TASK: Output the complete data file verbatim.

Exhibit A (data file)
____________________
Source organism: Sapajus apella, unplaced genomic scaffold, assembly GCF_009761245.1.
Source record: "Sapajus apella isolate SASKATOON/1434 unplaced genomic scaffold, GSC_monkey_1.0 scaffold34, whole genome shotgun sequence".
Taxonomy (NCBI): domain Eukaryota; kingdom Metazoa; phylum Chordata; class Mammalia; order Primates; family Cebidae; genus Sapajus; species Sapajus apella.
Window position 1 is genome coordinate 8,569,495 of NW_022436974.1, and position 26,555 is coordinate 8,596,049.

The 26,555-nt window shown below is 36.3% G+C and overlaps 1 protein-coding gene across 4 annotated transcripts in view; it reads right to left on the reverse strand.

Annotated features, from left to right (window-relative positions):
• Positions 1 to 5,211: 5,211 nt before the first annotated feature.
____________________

Source organism: Sapajus apella, unplaced genomic scaffold, assembly GCF_009761245.1.
Source record: "Sapajus apella isolate SASKATOON/1434 unplaced genomic scaffold, GSC_monkey_1.0 scaffold34, whole genome shotgun sequence".
Taxonomy (NCBI): domain Eukaryota; kingdom Metazoa; phylum Chordata; class Mammalia; order Primates; family Cebidae; genus Sapajus; species Sapajus apella.
Window position 1 is genome coordinate 8,569,495 of NW_022436974.1, and position 26,555 is coordinate 8,596,049.

The 26,555-nt window shown below is 36.3% G+C and overlaps 1 protein-coding gene across 4 annotated transcripts in view; it reads right to left on the reverse strand.

Annotated features, from left to right (window-relative positions):
• Positions 1 to 5,211: 5,211 nt before the first annotated feature.